Pakistan should invest about 10 per cent of its foreign exchange reserves through international investment banks



Feb 03 - 09, 2003 



In view of the rising remittances from Pakistani expatriates, the foreign exchange reserves are expected to exceed 10 billion dollars a seemingly ambitious target for the current fiscal year. This target included remittances of $3 billion, which is now expected to exceed $4 billion as during the first six month of the current year (July-December 2002) it has exceeded $2.1 billion. The forex may exceeds $11 billion by June 30.

In view of this encouraging indication, the government has asked the State Bank of Pakistan (SBP) to work on the possibility of retiring expensive debt ahead of schedule after the country's foreign exchange reserves exceed US $10 billion.

Another proposal being considered is that Pakistan should invest about 10 per cent of its foreign exchange reserves through international investment banks.

"Retiring expensive debt before schedule has been discussed and the SBP has been asked to work out the details in this regard. Such debts would be retired form the exchange reserves available with the government in excess of $10 billion, an official source told this correspondent. He said Pakistan had got a breather in terms of debt rescheduling by the Paris Club under which it bilateral debt worth $12.6 billion was being re-profiled, which will translate into a monetary benefit of approximately $3 billion over the years of the agreed timeframe under the Paris Club agreements.

"With Pakistan's foreign exchange reserves at $9.4 billion as of today, and with expectations that the figure will cross the $11 billion mark by June this year, the government would go for retiring the expensive debts form the amount in excess of $10 billion," the official said.

When asked why was the government waiting for the forex reserves to exceed $10 billion before retiring loans, the official said, "Strategically, foreign exchange reserves worth $10 billion are considered respectable and the government would like to maintain them at that level". The official also said retiring the expensive debts with forex reserves at that juncture would no hamper the country's exports "and the $10 billion mark can also act as a cushion in any untoward situation, including a possible invasion of Iraq by the United States".



The official said the expensive debts' actual retirement might take some time "since it would require a lot of effort by the government to identify the expensive debts and after the SBP completes its findings the Debt Management Cell of the Finance Division would give its input on the idea".

"Currently the country's total foreign debt liability is approximately $36 billion, of which $12.6 billion is the official bilateral debt being re-profiled under the Paris Club agreement, while Pakistan owes nearly $14.7 billion in debt to the multilateral agencies," the official said.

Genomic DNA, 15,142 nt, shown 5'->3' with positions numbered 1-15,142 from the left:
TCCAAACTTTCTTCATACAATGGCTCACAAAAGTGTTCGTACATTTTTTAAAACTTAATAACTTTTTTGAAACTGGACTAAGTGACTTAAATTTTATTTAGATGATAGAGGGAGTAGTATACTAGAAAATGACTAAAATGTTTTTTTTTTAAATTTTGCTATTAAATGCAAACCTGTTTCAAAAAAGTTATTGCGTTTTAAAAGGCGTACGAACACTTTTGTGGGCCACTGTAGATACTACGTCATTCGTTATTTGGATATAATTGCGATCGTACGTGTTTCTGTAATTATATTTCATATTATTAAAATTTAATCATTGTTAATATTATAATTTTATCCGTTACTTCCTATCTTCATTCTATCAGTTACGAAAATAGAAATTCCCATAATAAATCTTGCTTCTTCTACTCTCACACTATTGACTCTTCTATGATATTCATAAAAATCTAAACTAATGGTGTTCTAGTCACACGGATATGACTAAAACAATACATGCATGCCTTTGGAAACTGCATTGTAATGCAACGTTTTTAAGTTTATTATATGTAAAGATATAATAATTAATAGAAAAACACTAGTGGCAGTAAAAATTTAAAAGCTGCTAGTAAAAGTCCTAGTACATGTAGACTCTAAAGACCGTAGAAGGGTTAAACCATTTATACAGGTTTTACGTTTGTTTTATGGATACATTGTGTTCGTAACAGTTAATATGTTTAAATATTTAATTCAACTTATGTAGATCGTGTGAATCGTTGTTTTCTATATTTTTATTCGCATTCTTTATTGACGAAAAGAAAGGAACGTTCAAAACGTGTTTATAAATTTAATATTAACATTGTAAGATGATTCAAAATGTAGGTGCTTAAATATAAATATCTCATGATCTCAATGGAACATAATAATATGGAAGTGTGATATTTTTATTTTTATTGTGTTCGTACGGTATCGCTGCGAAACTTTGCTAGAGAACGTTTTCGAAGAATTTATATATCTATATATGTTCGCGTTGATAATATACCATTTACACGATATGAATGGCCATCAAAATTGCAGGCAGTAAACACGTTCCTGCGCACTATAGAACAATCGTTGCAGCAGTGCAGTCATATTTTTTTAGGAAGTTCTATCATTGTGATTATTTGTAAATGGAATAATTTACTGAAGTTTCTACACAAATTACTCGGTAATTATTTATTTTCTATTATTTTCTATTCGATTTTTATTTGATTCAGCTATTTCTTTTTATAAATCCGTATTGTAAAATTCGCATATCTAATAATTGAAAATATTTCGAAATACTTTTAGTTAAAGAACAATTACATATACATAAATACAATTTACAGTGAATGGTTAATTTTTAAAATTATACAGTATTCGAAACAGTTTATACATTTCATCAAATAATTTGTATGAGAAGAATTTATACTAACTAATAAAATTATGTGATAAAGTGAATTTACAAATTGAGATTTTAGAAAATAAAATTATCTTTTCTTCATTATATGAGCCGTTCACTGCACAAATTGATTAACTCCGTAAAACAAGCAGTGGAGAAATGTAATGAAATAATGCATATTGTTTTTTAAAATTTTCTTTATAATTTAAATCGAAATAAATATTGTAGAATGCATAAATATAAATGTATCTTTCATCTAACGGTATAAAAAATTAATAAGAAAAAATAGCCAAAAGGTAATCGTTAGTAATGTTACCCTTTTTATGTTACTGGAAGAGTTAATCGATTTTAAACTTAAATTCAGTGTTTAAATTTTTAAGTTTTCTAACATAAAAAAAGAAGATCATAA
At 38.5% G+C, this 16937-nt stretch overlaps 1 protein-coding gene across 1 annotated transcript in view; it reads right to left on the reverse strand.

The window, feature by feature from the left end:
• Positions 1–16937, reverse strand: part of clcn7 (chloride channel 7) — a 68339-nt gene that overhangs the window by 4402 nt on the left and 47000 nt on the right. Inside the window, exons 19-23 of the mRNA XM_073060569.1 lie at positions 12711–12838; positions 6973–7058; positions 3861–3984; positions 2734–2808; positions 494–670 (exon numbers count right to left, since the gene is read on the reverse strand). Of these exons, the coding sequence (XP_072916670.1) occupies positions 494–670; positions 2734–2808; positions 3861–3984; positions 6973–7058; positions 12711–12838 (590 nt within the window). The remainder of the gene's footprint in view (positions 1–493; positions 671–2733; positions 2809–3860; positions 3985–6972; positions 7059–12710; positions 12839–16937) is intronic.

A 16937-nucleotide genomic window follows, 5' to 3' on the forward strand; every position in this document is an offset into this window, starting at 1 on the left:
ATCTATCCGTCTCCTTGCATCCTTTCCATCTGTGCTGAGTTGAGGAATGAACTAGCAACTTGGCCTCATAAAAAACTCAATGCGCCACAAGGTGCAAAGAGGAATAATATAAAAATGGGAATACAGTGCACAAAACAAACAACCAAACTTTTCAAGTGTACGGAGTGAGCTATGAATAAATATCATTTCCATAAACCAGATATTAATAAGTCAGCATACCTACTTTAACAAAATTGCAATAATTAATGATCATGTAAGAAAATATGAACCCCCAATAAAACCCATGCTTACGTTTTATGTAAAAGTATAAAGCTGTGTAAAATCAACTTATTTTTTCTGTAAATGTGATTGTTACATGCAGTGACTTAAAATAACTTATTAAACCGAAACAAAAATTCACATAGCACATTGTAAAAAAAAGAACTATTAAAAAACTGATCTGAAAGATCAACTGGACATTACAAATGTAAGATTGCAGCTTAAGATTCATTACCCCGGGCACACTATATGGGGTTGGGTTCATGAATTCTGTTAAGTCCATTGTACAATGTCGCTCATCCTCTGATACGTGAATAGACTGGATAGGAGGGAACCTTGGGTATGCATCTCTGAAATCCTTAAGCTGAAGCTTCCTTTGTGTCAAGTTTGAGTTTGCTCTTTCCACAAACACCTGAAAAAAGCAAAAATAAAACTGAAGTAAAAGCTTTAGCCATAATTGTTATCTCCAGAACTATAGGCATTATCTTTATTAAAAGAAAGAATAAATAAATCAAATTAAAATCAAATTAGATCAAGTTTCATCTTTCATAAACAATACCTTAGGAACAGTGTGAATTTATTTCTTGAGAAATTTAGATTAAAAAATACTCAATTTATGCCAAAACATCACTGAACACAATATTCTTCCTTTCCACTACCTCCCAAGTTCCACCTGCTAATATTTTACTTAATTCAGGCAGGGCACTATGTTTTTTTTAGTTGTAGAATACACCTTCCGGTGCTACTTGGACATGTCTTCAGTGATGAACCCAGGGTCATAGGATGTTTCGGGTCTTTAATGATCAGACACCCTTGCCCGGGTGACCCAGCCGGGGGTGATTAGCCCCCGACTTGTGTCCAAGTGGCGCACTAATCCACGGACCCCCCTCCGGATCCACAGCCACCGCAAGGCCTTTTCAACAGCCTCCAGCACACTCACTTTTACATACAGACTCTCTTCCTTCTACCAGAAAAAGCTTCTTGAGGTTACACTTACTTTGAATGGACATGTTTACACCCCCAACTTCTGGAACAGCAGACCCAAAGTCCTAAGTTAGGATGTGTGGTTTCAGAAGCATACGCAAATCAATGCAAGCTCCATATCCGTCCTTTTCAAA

"Besides, there are some expensive private debts, non-guaranteed debts, and some expensive International Monetary Fund (IMF) loans contracted by Pakistan under the stand-by arrangement," he said.

The country's foreign exchange reserves have risen noticeably during the last year in the backdrop of Islamabad support for the US-led war on terror as well as due to foreign remittances from expatriate Pakistanis, which have started coming in through official banking channels.

The Governor State Bank, Dr. Ishrat Hussain disclosed in a public statement "we are going to hire an international consultant company to advise us and screen some of the international investment banks", the SBP governor told Reuters in an interview recently. Pakistan's foreign exchange reserves rose to a record high of $9.349 billion in the week ending December 28, of which the central bank's direct holdings were $7.577 billion, he added. Dr. Hussain said the strong reserves position had enabled Pakistan to plan the investment move for the first time. The central bank did not have in-house capacity to manage the reserves, he added.

"It is for the time we have surplus," Dr. Hussain said. "The central bank has to be very cautious and conservative" that it did not expose itself to any risk.

Hussain did not give any deadline for the proposed investments, saying, "We are working on it".

Pakistan foreign exchange reserves have soared on the back of aid and grants from the United States and its Western allies in return for Islamabad's support for the US-led war in Afghanistan. The Paris Club of donor countries also rescheduled $12.5 billion of Pakistani's foreign debt, allowing Islamabad the much-needed breathing space to revive its ailing economy.

Remittances from Pakistanis living abroad through official banking channels also helped the country boost it reserves.

Earlier, most Pakistanis had sent money through unofficial or private channels. But the international crackdown on money laundering in the wake of the September 11, 2001 attacks in the United States forced them to switch. Pakistan's foreign exchange inflows through banks rose to $2.284 billion in the first six months of fiscal 2002-2003 July/ June from $789 million in the same period last year.